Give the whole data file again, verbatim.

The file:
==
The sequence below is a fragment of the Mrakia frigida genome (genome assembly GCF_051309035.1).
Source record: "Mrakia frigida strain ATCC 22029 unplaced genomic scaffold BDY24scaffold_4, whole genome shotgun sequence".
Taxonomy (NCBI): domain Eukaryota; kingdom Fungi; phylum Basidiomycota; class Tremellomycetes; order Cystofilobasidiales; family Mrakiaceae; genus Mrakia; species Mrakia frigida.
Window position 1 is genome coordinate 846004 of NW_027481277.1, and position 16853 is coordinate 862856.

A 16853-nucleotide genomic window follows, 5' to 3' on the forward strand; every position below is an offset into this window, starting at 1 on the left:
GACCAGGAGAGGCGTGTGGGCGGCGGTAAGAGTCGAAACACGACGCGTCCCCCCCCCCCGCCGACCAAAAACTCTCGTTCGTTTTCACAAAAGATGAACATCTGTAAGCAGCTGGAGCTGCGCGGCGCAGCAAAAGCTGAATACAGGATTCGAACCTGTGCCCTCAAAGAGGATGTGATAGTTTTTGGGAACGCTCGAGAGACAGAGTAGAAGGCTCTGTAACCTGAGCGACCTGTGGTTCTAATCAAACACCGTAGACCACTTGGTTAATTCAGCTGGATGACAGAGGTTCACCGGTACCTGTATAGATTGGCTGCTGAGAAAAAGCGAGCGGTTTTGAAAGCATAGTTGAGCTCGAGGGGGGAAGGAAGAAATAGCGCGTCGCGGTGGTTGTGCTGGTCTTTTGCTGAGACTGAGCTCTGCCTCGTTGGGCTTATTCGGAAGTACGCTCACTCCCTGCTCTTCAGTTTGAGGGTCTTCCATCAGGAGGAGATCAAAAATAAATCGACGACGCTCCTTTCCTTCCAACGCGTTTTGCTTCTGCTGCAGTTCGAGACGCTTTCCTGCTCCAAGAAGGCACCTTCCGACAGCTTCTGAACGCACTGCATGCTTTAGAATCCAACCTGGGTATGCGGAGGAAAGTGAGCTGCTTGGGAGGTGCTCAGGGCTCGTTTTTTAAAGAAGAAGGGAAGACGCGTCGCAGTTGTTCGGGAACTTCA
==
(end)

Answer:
The sequence below is a fragment of the Mrakia frigida genome (genome assembly GCF_051309035.1).
Source record: "Mrakia frigida strain ATCC 22029 unplaced genomic scaffold BDY24scaffold_4, whole genome shotgun sequence".
Taxonomy (NCBI): domain Eukaryota; kingdom Fungi; phylum Basidiomycota; class Tremellomycetes; order Cystofilobasidiales; family Mrakiaceae; genus Mrakia; species Mrakia frigida.
Window position 1 is genome coordinate 846004 of NW_027481277.1, and position 16853 is coordinate 862856.

A 16853-nucleotide genomic window follows, 5' to 3' on the forward strand; every position below is an offset into this window, starting at 1 on the left:
GACCAGGAGAGGCGTGTGGGCGGCGGTAAGAGTCGAAACACGACGCGTCCCCCCCCCCCGCCGACCAAAAACTCTCGTTCGTTTTCACAAAAGATGAACATCTGTAAGCAGCTGGAGCTGCGCGGCGCAGCAAAAGCTGAATACAGGATTCGAACCTGTGCCCTCAAAGAGGATGTGATAGTTTTTGGGAACGCTCGAGAGACAGAGTAGAAGGCTCTGTAACCTGAGCGACCTGTGGTTCTAATCAAACACCGTAGACCACTTGGTTAATTCAGCTGGATGACAGAGGTTCACCGGTACCTGTATAGATTGGCTGCTGAGAAAAAGCGAGCGGTTTTGAAAGCATAGTTGAGCTCGAGGGGGGAAGGAAGAAATAGCGCGTCGCGGTGGTTGTGCTGGTCTTTTGCTGAGACTGAGCTCTGCCTCGTTGGGCTTATTCGGAAGTACGCTCACTCCCTGCTCTTCAGTTTGAGGGTCTTCCATCAGGAGGAGATCAAAAATAAATCGACGACGCTCCTTTCCTTCCAACGCGTTTTGCTTCTGCTGCAGTTCGAGACGCTTTCCTGCTCCAAGAAGGCACCTTCCGACAGCTTCTGAACGCACTGCATGCTTTAGAATCCAACCTGGGTATGCGGAGGAAAGTGAGCTGCTTGGGAGGTGCTCAGGGCTCGTTTTTTAAAGAAGAAGGGAAGACGCGTCGCAGTTGTTCGGGAACTTCA